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    Anonymous Coward, May 7th, 2013 @ 6:13am

    Re:

    Here is the thing: way back, google's slogan used to be "don't be evil". Then, they went on to have their IPO, and now they are pressured to follow the same paths that the other companies in the market follow.

     

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  9. This comment has been flagged by the community. Click here to show it
     
    identicon
    Anonymous Coward, May 7th, 2013 @ 6:27am

    Re: Re:

    Google has NEVER officially used the "don't be evil" slogan or ever considered it a form of policy.

    It was not intended as a slogan and was not used for it either.

    As for getting patents to fight other patents bullshit, I can understand why people like Mick the nick to want you to believe by having some patents in your cupboard you can fight patent litigation against you.

    If Masnick knew anything at all about litigation, laws or patents he would know it simply does not work that way.

    I am not holding my breath waiting for Masnick to inform himself, he simply does not want to know, or wants to make you think he has a clue about what's going on.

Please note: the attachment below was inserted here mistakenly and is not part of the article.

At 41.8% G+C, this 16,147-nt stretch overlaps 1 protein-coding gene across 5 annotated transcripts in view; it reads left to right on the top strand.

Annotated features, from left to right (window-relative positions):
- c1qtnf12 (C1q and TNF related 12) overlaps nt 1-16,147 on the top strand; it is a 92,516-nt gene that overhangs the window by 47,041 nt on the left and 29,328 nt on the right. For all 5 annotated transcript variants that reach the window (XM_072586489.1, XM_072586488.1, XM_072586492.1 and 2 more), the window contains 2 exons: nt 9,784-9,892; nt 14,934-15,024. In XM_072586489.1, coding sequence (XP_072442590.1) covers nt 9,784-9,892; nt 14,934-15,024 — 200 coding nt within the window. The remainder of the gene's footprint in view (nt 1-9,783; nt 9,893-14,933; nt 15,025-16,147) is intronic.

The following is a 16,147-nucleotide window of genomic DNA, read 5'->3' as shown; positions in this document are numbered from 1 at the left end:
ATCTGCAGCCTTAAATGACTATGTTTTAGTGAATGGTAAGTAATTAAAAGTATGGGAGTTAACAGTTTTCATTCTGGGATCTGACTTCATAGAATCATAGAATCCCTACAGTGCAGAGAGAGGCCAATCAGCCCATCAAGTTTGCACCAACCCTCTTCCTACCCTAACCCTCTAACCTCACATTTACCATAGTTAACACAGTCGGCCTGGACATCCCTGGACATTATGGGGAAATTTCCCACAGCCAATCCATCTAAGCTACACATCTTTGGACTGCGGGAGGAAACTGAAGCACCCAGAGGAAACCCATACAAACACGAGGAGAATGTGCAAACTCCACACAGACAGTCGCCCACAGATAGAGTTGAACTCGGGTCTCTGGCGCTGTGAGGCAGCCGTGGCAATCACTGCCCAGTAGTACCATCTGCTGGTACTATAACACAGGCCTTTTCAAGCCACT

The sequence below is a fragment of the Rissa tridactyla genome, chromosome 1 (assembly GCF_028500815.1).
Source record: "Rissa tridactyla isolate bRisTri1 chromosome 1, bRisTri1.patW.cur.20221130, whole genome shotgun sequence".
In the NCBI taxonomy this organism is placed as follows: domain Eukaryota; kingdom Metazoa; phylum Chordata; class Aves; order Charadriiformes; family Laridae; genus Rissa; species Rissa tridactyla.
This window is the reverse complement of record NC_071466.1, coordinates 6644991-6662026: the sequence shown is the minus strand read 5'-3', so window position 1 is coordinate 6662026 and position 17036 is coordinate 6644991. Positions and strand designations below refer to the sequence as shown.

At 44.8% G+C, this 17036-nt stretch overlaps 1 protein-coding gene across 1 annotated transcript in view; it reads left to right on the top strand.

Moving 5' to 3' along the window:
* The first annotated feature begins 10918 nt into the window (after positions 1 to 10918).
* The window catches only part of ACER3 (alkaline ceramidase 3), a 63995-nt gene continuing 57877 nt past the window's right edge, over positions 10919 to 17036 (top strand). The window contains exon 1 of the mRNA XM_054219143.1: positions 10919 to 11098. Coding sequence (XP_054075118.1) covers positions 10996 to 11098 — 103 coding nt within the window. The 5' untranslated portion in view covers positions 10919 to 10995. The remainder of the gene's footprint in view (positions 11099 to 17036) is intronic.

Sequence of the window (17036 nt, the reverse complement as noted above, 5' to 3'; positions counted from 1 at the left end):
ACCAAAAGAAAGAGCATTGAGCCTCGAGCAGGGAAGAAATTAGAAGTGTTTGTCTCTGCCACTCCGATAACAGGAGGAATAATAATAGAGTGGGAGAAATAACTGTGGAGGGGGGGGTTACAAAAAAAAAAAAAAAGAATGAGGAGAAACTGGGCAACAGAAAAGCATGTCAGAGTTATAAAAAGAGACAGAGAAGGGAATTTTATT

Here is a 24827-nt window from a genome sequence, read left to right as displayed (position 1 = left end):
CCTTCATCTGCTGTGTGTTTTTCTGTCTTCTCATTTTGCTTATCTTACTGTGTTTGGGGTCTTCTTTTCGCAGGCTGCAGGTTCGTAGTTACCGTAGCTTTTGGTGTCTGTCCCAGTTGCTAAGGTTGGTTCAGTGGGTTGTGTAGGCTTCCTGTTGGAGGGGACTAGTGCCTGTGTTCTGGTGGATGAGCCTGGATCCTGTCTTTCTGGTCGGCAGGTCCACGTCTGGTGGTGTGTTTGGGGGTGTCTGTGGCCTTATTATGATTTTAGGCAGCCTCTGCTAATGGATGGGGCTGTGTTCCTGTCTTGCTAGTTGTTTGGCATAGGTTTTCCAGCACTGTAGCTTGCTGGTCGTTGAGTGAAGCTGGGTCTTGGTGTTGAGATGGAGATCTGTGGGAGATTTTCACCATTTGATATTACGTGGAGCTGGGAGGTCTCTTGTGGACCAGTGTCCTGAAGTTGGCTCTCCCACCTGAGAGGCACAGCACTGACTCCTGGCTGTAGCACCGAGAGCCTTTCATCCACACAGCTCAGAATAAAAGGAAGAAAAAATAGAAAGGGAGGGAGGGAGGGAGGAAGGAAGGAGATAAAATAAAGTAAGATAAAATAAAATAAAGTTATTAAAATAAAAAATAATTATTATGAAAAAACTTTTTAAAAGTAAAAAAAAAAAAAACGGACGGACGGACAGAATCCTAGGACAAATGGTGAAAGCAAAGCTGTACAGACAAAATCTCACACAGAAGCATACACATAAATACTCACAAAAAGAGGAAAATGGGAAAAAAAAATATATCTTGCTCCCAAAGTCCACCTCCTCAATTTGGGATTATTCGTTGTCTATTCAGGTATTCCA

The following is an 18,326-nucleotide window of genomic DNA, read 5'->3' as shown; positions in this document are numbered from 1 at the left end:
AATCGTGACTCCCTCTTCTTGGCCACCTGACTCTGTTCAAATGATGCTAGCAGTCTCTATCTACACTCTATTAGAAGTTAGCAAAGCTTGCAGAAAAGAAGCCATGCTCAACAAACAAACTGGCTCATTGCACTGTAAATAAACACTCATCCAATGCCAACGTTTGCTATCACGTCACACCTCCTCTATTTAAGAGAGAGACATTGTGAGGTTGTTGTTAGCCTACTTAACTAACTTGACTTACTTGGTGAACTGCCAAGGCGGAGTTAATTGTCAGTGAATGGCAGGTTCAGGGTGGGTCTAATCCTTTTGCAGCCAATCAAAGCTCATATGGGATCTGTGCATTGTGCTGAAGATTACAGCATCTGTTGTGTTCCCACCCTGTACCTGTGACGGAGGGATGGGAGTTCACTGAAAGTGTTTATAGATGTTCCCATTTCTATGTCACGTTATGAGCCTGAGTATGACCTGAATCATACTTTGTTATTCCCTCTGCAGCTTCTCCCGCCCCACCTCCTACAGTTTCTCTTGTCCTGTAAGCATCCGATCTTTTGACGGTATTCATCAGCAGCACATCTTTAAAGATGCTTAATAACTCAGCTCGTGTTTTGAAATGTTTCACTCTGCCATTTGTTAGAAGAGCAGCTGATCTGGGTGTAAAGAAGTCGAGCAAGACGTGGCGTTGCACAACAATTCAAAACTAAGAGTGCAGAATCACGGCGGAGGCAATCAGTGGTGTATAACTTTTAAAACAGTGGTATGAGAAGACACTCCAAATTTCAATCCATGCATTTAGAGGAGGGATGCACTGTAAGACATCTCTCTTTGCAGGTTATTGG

He does not.

    Anyone who relies on Masnick to think for them is in real trouble, and must be desperate.

     

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    identicon
    Anonymous Coward, May 7th, 2013 @ 6:30am

    We're still confused as to why by 'we're' I assume you actually mean "I AM", and you don't have to tell us that Mick the Nick, we all know you are confused regarding these issues.

    You're confusion is born from ignorance, or stupidity, or a little of both.

     

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  11.  
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    Jay Fude (profile), May 7th, 2013 @ 9:00am

    Hire

    Perhaps Google should not have hired Prenda Law as its lawyers. How is it that a troll can win these types of cases without ever doing anything useful, and they don't get slapped down, but a practicing entity can't?

     

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  12.  
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    Anonymous Coward, May 7th, 2013 @ 9:06am

    Re:

    Alright...so I've been gone from Techdirt for a bit (rough semester), but can someone explain the "Mick the Nick" moniker to me? I get that it's referring to Mike, but is that it? Just that his name is Mike, so that's like Mick, and the end of his last name is Masnick, so shorten that?

    Wouldn't it be "Mick the 'nick" then, no capitalization? For the life of me I thought we were talking about an Irish guy named Nick. Is Mike Irish? Are we going back to the great old derogatory term Mick? I mean, I'm cool with that, just looking for a bit of an explanation.